Marketing Anthologies: more authors = more exposure?

A few months ago a reader asked me about marketing for an anthology. As it happens, I was actually part of an anthology last year, RICH FABRIC. Though we didn't do a ton of marketing for the project, I did learn a few tips. Here are five ideas for getting the word out about an Anthology.

Shameless self promotion at its finest
1. Even though each author brings their own platform to the project, you'll still need to find your core audience. Who reads anthologies? Are you targeting readers of a certain genre or subject matter? Is there a non-fiction audience for your fiction anthology or vice versa? Before you start your marketing efforts you'll need to decide exactly who your audience is. And don't forget your own audience. Even if this is outside what you normally give readers, your fans will be excited about something you're excited about.

2. Divide and conquer. With more authors, you need to recruit everyone to participate in the marketing, not just those who are organizing it. Make sure the efforts are consistent. Everyone might select a different section to showcase from their own contribution, but make sure all the rest of the information being used in marketing is the same. One hashtag, one cover image, one blurb, one banner ad, etc.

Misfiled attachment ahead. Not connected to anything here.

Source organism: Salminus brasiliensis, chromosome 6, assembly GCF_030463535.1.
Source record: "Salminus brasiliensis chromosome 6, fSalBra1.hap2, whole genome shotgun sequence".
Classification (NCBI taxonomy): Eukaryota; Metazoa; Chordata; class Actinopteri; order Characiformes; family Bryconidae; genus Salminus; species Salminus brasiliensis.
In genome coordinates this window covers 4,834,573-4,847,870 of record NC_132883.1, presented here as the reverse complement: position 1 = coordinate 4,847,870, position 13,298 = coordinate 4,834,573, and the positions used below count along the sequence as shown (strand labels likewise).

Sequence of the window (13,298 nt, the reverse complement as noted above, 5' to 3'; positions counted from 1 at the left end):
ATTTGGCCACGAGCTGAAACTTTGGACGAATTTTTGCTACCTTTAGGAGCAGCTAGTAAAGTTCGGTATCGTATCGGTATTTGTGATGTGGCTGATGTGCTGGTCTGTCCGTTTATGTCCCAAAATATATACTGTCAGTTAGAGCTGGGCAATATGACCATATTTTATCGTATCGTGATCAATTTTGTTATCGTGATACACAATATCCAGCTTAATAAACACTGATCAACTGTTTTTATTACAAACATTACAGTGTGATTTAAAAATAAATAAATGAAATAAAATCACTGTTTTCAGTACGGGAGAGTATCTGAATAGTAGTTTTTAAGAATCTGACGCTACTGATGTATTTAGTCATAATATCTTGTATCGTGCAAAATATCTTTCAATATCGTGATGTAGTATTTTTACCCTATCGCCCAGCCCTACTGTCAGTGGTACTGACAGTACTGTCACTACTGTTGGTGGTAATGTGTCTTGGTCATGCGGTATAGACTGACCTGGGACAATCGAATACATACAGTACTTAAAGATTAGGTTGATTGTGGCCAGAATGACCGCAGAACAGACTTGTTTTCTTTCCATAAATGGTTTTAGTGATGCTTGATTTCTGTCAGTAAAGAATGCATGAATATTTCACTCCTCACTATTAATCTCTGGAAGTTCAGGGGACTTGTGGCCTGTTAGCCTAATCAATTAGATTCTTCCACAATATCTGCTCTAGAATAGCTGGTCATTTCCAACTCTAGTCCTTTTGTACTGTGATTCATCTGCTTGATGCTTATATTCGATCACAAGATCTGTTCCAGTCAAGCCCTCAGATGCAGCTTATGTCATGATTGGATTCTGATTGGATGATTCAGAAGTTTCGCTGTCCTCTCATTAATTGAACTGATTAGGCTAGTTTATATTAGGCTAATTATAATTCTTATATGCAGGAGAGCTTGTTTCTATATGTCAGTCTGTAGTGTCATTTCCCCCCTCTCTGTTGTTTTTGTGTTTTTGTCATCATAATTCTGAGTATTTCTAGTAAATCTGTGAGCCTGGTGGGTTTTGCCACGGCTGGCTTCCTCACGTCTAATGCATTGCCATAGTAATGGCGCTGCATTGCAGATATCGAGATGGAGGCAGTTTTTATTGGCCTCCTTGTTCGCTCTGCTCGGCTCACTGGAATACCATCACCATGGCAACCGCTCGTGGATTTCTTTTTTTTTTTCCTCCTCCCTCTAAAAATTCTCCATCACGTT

3. Anthologies have shorter pieces that are great for magazines and newspapers. As a group, decide on one piece in the anthology to showcase and use that to try to get additional exposure. This is one of those times when everyone needs to be in agreement. While it may be difficult to put egos aside, submitting everything separately is a quick way to end up with no exposure.

4. Consider planning some joint events. If more than one author lives in a somewhat close proximity, consider hosting a group event such as a workshop or reading. You can talk about collaboration, the process of an anthology, or themes in your project. And don't forget to cross promote. With an anthology, you almost have a built in blog tour, but remember to branch out as well.

5. Would your project work well for a charity? Anthologies are perfect for charity work. As a group, determine a percentage of sales to donate to a charity that means something to all of you or has a tie in to the theme or subject of your book. Put this information in your marketing packet and ask the charity to help you in promoting the book.

These are just a few ideas, but the sky's the limit. The main point to keep in mind with promoting a group project is to keep everyone in the loop with what efforts are being made (and how they can help) and staying consistent in how everyone is marketing the anthology. This may mean one person becomes the lead to keep things organized, but don't fall into the trap of letting the organizer carry all the load. Take advantage of how many of you are involved and keep each other accountable in spreading the word. After all, you wrote a book together and that was the hard part!